Myanmar is the country to visit right now. This is because it has only recently opened to the outside world in 2011 due to Military Rule for the previous 50 years. For a century prior to that the country was under British Rule, which is why a majority of the people speak decent English. The country is still beginning to build its tourism so you won’t find it as accommodating to the backpacker as other South East Asian Countries. However, it’s still possible to travel the country on a budget. Thailand is known as the ‘Land of Smiles’, but after travelling through Myanmar I would have to disagree, the Myanmar people are some of the friendliest I’ve had the pleasure to meet. They are always willing to help and are genuinely interested in what you have to say and who you are. Don’t be surprised if you get stared at often as a foreigner- it’s not a negative thing. I would recommend a solid month to properly explore this country, but I only had 10 days to spend, and below is everything I was able to see and do.
Myanmar requires a visa like many other South East Asian countries. You can apply at an Embassy, but the easiest way is to get an E-visa, which will run you about 50 USD. E-visa’s take a few days to process, so make sure you give yourself plenty of time.
Visit: http://evisa.moip.gov.mm/ for more information and applications.
Myanmar is quite a conservative country, so respect the culture and try not to walk around like the common backpacker in short shorts and crop shirts. Temples require pants or skirts past the knee and covered shoulders. You can buy a ‘Longee’ from a local market to wear when needed. Myanmar people speak quite good English, so don’t be afraid to ask for help, or just strike up a conversation and get to know the people and their culture.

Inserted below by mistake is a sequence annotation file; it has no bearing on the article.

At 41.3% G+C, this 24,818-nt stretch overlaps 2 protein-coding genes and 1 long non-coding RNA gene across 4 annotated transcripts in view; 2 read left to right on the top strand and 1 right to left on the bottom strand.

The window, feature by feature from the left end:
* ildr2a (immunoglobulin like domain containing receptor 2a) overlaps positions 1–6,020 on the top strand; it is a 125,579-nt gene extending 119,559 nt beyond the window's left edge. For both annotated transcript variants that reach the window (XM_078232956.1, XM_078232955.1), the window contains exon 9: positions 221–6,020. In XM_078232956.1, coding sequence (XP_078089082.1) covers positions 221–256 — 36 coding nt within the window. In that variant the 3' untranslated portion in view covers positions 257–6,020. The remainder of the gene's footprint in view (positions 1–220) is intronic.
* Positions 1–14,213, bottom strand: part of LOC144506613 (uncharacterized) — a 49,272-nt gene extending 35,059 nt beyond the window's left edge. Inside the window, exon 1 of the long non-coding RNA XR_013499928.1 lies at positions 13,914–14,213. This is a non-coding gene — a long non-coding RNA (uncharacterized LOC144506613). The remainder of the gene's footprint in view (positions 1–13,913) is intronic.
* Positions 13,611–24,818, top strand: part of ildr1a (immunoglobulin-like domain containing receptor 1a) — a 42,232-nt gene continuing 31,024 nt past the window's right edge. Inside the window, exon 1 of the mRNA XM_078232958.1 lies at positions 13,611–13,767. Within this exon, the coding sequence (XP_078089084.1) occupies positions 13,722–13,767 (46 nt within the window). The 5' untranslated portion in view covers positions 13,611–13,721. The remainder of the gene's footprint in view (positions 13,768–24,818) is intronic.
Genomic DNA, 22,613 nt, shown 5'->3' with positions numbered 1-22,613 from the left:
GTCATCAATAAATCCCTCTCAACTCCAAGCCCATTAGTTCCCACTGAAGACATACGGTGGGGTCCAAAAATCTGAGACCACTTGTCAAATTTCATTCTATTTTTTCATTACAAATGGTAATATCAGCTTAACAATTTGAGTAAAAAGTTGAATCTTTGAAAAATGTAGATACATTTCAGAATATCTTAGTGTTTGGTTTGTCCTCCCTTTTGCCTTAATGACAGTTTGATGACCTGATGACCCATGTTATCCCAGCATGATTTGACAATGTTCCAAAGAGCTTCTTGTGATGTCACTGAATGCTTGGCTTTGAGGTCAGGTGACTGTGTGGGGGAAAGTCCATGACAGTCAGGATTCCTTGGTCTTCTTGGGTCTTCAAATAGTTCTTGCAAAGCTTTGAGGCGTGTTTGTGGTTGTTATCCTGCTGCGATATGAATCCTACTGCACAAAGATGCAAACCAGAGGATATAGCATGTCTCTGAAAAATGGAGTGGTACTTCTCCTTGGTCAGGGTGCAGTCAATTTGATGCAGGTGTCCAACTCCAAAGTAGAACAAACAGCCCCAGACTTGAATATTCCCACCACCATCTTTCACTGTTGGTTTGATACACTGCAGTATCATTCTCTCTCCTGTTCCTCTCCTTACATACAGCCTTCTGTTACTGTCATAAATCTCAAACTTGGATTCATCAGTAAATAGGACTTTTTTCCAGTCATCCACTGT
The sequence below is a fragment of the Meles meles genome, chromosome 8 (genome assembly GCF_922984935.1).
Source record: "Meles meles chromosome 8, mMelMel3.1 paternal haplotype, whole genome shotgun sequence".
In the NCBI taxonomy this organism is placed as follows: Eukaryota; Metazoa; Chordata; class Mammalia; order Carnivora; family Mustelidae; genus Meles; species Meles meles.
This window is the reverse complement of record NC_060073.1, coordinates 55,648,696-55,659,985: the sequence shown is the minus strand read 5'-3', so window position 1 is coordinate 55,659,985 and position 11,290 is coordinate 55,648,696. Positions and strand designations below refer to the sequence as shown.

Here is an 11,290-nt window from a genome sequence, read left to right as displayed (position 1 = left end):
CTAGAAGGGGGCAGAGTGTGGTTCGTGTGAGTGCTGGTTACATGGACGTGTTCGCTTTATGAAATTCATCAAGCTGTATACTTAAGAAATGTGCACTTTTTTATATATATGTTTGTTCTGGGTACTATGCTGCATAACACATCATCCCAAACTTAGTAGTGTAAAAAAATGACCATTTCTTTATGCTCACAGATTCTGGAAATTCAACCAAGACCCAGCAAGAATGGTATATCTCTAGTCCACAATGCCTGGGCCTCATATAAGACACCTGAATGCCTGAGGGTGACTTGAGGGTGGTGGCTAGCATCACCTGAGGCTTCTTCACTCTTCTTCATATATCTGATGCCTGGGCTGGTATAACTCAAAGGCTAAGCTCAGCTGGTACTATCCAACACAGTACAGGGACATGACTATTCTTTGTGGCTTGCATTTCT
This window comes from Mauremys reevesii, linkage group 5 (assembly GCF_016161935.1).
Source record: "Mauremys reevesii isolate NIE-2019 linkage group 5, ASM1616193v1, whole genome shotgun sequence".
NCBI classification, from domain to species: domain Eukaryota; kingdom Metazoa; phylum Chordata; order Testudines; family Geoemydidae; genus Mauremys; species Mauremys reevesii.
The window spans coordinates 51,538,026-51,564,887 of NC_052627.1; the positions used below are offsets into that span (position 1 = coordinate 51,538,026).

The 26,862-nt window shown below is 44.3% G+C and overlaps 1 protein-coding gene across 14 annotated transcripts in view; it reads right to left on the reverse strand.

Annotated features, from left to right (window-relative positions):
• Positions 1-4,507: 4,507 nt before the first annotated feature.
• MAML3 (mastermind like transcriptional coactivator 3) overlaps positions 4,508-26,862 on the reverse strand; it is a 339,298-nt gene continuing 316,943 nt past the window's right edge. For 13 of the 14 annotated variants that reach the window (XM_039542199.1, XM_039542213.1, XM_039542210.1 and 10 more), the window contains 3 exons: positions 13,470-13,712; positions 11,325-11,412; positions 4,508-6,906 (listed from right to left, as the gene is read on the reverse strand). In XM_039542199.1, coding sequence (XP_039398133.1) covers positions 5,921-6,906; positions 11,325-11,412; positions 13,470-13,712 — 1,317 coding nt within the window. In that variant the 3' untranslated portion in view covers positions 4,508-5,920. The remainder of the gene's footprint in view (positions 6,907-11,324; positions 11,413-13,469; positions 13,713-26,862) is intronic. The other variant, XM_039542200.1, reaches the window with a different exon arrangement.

Myanmar Travel Itinerary
I suggest if you only have 10 days to 2 weeks in the country, that you divide your time up between the following three cities; Yangon, Inle Lake, and Bagan. There are numerous other places to visit and explore in Myanmar, and if you have more time you can definitely fit it all in, such as Nepali Beach, Chaung Tha Beach, Mandalay, Kyaiktiyo, Mawlamyine, and Hpa An. These are known by tourists but definitely more ‘off the beaten path’
Yangon is the country’s capital, and the largest city in Myanmar. If you’re coming from Bangkok, or any other Asian capital however, ‘large’ is an inaccurate way to describe this city. It’s relatively small, with no skyscrapers (at this time in 2016). You’re not supposed to obstruct the view of the Shwedagon Pagoda, so most condos or shopping malls are limited to only a few stories.
What To Do:
1. Shwedagon Pagoda: Don’t miss out on this gorgeous place of worship for Buddhist people. Try not to visit on a holiday, unless you want to fight your way through the crowds. Dress appropriately and don’t wear your shoes inside.